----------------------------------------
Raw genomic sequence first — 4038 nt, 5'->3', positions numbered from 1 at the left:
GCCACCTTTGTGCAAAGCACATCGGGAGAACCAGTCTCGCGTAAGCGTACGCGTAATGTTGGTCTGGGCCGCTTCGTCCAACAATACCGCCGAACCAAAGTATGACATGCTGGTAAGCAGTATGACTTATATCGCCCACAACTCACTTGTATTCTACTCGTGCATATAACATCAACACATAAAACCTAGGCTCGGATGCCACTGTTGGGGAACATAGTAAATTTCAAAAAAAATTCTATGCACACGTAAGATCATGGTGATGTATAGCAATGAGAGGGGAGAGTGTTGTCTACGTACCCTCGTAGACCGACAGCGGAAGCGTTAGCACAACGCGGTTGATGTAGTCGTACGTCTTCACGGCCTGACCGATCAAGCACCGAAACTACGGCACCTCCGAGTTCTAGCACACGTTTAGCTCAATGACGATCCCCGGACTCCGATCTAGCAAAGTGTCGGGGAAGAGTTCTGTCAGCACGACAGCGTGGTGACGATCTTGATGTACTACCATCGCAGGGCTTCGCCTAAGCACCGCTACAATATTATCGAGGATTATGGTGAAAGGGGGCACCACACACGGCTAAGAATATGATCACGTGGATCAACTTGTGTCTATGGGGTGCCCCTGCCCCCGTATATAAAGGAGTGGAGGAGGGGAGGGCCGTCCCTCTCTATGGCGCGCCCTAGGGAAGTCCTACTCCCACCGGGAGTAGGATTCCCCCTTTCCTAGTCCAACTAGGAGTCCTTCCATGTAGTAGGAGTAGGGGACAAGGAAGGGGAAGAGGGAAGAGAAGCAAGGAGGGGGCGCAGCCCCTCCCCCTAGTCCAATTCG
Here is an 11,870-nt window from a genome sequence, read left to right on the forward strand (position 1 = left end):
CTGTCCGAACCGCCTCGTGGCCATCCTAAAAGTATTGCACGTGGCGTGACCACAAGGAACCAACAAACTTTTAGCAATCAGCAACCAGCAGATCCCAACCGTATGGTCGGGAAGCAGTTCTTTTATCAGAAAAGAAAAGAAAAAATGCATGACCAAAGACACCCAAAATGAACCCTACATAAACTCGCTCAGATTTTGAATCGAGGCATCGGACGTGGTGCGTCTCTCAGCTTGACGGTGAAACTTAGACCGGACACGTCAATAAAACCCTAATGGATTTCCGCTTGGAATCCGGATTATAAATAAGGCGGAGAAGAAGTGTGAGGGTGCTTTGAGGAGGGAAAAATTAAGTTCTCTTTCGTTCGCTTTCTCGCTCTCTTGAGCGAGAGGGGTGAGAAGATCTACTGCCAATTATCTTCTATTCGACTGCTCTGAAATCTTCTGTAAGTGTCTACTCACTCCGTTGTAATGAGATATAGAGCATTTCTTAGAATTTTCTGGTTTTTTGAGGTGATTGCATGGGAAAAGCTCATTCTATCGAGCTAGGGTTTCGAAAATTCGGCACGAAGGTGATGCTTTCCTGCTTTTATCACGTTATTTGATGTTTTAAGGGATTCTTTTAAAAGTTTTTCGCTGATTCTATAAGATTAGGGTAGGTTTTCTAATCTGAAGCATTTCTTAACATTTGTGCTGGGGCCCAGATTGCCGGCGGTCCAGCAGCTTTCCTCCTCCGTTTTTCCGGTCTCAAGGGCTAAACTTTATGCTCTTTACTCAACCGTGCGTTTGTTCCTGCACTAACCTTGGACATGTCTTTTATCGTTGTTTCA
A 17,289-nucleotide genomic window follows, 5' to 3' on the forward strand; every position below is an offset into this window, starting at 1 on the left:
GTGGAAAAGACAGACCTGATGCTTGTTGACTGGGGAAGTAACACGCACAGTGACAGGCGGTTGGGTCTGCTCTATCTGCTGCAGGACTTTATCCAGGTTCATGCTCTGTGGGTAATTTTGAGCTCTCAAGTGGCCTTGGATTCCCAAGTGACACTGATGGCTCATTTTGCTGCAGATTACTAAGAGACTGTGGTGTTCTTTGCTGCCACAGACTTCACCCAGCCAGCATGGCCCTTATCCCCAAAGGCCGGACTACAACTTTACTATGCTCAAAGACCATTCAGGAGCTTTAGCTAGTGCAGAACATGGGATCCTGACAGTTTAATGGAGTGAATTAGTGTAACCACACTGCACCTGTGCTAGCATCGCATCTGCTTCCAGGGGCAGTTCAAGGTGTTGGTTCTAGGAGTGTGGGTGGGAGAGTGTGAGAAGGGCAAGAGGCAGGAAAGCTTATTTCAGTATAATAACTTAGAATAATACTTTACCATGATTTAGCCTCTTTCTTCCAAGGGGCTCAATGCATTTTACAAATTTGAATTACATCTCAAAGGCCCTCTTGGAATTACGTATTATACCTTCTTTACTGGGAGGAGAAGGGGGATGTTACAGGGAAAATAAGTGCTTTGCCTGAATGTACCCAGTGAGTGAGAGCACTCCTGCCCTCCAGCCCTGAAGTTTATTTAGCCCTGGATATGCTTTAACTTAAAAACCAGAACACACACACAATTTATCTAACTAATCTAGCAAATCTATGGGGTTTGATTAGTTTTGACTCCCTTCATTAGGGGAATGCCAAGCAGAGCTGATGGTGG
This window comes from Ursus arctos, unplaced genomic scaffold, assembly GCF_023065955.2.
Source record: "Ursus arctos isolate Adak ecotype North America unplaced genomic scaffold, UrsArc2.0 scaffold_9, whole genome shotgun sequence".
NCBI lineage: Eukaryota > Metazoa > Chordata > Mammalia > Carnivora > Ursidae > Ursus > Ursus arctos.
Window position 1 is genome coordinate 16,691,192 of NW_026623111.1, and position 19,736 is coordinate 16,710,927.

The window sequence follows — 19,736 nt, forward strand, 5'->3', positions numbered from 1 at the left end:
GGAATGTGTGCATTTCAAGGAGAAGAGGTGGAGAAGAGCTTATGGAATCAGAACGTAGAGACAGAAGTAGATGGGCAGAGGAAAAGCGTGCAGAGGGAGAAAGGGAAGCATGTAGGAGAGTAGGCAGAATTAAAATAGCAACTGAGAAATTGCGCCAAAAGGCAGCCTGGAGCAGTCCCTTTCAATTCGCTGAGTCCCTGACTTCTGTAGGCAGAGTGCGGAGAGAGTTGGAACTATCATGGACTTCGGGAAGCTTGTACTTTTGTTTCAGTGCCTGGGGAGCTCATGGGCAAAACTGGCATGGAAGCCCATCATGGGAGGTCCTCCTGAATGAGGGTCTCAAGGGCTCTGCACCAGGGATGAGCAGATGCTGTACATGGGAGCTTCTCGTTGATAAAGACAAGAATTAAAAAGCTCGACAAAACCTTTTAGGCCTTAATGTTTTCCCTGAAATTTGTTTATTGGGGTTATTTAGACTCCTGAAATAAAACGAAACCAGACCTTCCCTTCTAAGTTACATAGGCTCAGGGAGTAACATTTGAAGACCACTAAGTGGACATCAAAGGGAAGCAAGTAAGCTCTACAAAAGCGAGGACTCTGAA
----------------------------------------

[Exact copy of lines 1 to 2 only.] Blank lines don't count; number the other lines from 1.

Raw genomic sequence first — 4038 nt, 5'->3', positions numbered from 1 at the left:
GCCACCTTTGTGCAAAGCACATCGGGAGAACCAGTCTCGCGTAAGCGTACGCGTAATGTTGGTCTGGGCCGCTTCGTCCAACAATACCGCCGAACCAAAGTATGACATGCTGGTAAGCAGTATGACTTATATCGCCCACAACTCACTTGTATTCTACTCGTGCATATAACATCAACACATAAAACCTAGGCTCGGATGCCACTGTTGGGGAACATAGTAAATTTCAAAAAAAATTCTATGCACACGTAAGATCATGGTGATGTATAGCAATGAGAGGGGAGAGTGTTGTCTACGTACCCTCGTAGACCGACAGCGGAAGCGTTAGCACAACGCGGTTGATGTAGTCGTACGTCTTCACGGCCTGACCGATCAAGCACCGAAACTACGGCACCTCCGAGTTCTAGCACACGTTTAGCTCAATGACGATCCCCGGACTCCGATCTAGCAAAGTGTCGGGGAAGAGTTCTGTCAGCACGACAGCGTGGTGACGATCTTGATGTACTACCATCGCAGGGCTTCGCCTAAGCACCGCTACAATATTATCGAGGATTATGGTGAAAGGGGGCACCACACACGGCTAAGAATATGATCACGTGGATCAACTTGTGTCTATGGGGTGCCCCTGCCCCCGTATATAAAGGAGTGGAGGAGGGGAGGGCCGTCCCTCTCTATGGCGCGCCCTAGGGAAGTCCTACTCCCACCGGGAGTAGGATTCCCCCTTTCCTAGTCCAACTAGGAGTCCTTCCATGTAGTAGGAGTAGGGGACAAGGAAGGGGAAGAGGGAAGAGAAGCAAGGAGGGGGCGCAGCCCCTCCCCCTAGTCCAATTCG